Five members of the Proud Boys face the rare "seditious conspiracy" charge. Guilty verdicts—almost certain given the government's near-perfect conviction rate for January 6 defendants—would build legal momentum for a similar indictment against Donald Trump. (The trial is so crucial that Matthew Graves, the Biden-appointed U.S. attorney for the District of Columbia responsible for prosecuting every January 6 case, has shown up in the courtroom on at least three occasions.)
Trump is a major figure in this trial, an unindicted coconspirator of sorts. Last week, Judge Timothy Kelly allowed prosecutors to play a clip of Trump's extemporaneous comment for the Proud Boys to "stand back and stand by"—a remark uttered during a presidential debate in September 2020 more than three months before the Capitol protest. The Justice Department wants to portray the comment as a call to arms, tying the alleged "militia" group to the former president.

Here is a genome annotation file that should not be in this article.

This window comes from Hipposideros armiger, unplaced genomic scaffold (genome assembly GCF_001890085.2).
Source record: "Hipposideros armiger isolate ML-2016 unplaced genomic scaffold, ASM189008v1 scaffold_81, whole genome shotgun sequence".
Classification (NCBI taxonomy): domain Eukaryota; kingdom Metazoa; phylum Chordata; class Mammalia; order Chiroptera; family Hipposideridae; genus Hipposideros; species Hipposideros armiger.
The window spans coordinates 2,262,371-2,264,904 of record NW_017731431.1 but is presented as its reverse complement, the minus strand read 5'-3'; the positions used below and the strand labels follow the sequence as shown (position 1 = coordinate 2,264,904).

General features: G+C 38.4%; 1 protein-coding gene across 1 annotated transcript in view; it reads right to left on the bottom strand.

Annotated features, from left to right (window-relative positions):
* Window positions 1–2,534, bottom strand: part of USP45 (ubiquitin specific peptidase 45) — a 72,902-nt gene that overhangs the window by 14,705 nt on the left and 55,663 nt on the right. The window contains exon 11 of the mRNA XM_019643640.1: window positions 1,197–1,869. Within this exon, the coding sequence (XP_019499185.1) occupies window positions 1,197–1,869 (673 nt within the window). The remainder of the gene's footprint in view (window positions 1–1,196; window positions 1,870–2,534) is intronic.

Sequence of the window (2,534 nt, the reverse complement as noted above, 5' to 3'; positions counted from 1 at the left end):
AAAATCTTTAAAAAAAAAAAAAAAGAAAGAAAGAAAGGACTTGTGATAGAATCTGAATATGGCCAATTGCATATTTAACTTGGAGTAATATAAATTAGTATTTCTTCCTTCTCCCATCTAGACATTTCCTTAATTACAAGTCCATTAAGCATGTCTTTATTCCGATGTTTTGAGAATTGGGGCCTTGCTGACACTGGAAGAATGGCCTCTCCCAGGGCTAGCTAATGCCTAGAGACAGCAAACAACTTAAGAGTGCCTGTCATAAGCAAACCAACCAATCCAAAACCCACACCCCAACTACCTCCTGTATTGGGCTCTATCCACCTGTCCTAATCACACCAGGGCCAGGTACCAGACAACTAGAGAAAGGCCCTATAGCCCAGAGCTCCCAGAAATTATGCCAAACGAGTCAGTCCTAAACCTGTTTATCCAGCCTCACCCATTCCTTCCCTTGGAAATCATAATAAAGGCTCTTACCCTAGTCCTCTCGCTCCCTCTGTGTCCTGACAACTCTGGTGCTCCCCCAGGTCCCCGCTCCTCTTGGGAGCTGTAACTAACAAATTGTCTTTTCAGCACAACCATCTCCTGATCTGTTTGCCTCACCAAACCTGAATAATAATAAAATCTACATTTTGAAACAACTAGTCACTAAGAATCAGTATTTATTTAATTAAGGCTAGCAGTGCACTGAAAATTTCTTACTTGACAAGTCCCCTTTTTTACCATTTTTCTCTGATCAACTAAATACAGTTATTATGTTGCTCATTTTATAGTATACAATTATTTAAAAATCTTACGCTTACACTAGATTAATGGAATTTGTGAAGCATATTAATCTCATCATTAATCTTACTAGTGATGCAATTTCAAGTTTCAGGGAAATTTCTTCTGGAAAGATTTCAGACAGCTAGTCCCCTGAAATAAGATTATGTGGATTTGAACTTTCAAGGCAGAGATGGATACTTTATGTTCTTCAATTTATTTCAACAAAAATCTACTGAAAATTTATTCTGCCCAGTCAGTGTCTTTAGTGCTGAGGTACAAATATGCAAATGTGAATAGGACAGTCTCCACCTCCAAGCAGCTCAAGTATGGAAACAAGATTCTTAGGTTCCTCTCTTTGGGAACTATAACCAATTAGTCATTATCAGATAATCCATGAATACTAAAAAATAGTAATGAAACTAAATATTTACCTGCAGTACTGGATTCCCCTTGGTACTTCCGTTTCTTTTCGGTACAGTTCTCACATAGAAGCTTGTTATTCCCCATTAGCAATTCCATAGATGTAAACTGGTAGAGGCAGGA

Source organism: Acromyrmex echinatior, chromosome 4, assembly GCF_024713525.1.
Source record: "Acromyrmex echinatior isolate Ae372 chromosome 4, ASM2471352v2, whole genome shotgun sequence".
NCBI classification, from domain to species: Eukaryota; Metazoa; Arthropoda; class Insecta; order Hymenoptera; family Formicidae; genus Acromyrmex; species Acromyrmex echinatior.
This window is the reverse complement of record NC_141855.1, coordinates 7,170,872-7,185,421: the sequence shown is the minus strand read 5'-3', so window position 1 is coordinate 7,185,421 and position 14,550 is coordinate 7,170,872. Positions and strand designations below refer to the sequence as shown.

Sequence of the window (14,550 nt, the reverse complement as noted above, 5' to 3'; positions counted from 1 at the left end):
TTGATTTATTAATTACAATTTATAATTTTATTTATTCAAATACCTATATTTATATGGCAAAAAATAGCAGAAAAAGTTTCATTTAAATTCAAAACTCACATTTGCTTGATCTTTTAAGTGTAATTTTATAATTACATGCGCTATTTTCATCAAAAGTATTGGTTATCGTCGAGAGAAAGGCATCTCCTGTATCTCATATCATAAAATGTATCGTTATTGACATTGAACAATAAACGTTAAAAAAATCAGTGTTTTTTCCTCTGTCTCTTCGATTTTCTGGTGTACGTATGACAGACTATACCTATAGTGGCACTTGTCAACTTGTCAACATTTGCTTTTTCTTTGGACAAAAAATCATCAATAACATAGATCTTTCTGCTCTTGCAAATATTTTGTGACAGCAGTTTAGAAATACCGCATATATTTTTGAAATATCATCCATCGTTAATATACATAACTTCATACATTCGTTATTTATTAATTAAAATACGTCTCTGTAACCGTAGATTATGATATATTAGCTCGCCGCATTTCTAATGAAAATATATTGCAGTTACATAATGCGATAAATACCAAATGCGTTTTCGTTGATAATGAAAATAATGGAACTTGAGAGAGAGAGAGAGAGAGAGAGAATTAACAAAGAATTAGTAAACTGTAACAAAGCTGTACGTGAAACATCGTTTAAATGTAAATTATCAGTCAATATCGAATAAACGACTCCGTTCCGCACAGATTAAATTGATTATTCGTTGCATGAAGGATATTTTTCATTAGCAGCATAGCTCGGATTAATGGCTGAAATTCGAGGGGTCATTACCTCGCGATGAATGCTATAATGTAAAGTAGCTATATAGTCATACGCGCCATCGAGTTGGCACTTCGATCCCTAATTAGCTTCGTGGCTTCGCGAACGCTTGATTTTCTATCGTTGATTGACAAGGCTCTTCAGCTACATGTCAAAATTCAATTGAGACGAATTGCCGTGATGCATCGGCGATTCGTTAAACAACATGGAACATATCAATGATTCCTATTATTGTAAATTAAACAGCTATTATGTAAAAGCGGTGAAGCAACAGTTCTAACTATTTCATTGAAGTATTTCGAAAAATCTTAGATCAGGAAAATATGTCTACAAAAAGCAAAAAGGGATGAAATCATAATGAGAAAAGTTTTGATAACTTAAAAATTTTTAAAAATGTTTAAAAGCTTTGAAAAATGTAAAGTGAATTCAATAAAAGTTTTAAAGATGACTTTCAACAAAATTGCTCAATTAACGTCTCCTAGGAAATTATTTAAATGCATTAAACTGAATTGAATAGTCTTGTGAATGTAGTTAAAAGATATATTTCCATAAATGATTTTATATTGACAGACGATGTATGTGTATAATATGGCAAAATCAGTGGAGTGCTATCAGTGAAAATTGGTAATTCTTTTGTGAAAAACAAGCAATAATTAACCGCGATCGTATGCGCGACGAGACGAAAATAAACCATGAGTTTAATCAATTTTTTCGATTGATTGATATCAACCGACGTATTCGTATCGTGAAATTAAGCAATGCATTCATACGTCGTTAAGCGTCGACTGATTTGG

The clip is just another thin reed of evidence in the government's landmark domestic terrorism case. In fact, much of the "evidence" amounts to nothing more than worthless trinkets, braggadocious group chats, and otherwise protected political speech.
It now appears that one key piece of evidence was not the work of any defendant in this case but rather written by a one-time government intelligence asset with unusual ties to both the Proud Boys and the Oath Keepers, another group involved in January 6.